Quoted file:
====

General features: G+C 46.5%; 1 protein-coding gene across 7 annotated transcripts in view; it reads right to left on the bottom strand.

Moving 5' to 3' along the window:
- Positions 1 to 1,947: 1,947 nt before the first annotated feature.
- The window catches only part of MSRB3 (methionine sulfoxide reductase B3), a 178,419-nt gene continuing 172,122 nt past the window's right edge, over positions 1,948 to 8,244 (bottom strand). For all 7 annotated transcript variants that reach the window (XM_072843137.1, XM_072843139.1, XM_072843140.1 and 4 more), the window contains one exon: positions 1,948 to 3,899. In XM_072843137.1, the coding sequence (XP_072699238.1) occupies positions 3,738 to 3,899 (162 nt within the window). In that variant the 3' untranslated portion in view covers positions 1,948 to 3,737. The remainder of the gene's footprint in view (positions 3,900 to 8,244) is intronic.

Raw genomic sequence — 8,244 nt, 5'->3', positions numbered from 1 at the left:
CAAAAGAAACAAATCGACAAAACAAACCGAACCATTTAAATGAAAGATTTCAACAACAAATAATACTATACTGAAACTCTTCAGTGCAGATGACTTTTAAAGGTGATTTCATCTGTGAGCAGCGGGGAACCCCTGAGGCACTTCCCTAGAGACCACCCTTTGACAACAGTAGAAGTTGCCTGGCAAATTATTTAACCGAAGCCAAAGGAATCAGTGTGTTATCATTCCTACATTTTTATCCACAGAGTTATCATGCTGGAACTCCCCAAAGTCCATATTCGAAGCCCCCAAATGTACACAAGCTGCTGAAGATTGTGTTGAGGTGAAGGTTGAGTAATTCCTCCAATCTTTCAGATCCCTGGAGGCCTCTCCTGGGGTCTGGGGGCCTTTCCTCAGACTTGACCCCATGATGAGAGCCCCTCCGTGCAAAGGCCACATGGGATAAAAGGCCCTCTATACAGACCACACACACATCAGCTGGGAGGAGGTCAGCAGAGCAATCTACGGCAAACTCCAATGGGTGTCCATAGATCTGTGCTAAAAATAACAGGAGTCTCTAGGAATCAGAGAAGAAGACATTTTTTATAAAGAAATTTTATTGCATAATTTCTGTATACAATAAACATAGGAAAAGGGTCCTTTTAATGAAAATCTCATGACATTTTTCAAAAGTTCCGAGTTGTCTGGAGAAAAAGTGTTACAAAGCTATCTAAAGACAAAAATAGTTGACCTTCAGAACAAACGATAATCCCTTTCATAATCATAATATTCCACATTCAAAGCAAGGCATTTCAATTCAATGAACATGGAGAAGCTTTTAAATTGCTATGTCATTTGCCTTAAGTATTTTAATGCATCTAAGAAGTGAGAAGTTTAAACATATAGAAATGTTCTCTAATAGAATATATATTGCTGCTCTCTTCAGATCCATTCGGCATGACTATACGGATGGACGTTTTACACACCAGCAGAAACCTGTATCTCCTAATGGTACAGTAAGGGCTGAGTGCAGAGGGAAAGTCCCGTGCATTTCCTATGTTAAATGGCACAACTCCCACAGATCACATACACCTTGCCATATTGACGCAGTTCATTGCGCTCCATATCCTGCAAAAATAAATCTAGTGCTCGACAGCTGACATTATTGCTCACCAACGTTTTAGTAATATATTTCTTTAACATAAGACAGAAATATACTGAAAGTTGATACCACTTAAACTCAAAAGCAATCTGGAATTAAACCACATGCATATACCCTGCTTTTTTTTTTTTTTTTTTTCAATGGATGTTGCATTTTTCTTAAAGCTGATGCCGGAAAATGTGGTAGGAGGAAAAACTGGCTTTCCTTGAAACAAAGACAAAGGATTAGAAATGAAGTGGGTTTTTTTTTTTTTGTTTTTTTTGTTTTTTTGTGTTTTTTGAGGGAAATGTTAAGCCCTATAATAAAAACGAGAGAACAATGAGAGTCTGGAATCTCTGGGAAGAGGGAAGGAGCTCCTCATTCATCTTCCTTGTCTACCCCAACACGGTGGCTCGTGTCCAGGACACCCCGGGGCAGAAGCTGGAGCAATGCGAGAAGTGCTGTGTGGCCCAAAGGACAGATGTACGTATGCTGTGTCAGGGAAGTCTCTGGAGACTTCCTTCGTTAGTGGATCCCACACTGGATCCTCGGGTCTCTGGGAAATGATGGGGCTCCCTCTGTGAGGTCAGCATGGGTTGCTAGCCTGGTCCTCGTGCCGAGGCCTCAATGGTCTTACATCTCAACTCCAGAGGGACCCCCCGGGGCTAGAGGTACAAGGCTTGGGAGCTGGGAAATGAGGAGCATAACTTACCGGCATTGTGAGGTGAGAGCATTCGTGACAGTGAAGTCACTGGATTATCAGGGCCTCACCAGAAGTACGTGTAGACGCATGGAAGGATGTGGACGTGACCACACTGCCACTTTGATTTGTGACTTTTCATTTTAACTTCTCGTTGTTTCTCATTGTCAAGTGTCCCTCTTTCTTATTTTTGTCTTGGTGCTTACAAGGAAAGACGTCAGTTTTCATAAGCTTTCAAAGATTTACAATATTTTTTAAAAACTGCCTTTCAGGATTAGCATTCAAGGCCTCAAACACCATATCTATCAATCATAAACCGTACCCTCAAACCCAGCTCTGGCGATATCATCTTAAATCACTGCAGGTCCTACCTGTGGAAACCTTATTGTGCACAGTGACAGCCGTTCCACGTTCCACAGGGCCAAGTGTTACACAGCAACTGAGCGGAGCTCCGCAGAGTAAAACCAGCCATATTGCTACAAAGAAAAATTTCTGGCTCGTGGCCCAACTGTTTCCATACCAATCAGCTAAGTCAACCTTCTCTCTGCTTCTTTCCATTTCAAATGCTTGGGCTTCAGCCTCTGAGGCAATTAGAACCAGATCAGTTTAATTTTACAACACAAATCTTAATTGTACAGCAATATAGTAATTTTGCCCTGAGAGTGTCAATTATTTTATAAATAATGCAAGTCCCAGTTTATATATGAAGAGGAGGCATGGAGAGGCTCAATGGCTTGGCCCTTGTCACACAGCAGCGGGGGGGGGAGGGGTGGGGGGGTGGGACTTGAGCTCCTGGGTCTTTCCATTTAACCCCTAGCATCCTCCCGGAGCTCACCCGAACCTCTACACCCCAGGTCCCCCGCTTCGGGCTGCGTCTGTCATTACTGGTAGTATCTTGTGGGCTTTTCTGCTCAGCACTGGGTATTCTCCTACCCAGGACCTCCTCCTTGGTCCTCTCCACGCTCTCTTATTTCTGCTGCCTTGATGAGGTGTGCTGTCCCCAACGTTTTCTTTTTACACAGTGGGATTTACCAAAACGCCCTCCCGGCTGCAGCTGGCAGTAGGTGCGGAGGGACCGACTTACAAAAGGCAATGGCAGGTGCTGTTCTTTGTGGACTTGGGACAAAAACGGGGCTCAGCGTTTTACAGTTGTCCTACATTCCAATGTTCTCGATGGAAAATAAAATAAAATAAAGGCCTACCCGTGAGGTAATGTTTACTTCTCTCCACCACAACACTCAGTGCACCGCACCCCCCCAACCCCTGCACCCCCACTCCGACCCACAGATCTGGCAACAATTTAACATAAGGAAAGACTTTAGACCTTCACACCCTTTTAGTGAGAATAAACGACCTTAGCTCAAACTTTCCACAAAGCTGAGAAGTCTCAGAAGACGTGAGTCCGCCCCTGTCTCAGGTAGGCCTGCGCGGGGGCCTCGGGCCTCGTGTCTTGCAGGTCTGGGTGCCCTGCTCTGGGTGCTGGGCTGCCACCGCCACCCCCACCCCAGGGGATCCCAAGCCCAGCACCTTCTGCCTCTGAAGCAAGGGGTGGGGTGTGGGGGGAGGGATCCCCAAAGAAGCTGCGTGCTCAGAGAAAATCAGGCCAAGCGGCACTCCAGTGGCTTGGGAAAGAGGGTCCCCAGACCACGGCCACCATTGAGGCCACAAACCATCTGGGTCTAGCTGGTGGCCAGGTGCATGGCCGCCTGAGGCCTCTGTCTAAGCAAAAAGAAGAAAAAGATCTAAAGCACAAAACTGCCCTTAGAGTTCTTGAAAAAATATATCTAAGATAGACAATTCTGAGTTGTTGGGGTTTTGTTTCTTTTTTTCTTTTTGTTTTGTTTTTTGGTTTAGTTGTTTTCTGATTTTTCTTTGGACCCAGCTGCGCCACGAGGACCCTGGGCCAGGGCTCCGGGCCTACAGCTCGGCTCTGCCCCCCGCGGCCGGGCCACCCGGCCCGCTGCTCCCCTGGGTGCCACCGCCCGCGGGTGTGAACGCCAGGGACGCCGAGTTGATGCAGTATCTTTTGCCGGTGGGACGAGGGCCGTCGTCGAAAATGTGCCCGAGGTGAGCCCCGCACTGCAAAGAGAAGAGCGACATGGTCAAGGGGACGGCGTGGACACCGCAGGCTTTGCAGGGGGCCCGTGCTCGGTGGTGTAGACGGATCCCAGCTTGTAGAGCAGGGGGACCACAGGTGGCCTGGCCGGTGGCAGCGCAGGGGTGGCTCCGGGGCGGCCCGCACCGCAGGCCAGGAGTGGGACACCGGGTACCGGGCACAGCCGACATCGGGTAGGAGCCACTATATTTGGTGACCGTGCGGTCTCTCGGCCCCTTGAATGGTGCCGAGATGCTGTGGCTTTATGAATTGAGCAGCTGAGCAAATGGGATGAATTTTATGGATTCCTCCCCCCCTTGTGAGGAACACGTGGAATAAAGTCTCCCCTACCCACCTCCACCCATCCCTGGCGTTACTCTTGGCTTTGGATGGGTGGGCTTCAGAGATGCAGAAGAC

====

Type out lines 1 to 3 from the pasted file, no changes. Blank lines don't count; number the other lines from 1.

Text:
General features: G+C 46.5%; 1 protein-coding gene across 7 annotated transcripts in view; it reads right to left on the bottom strand.

Moving 5' to 3' along the window:
- Positions 1 to 1,947: 1,947 nt before the first annotated feature.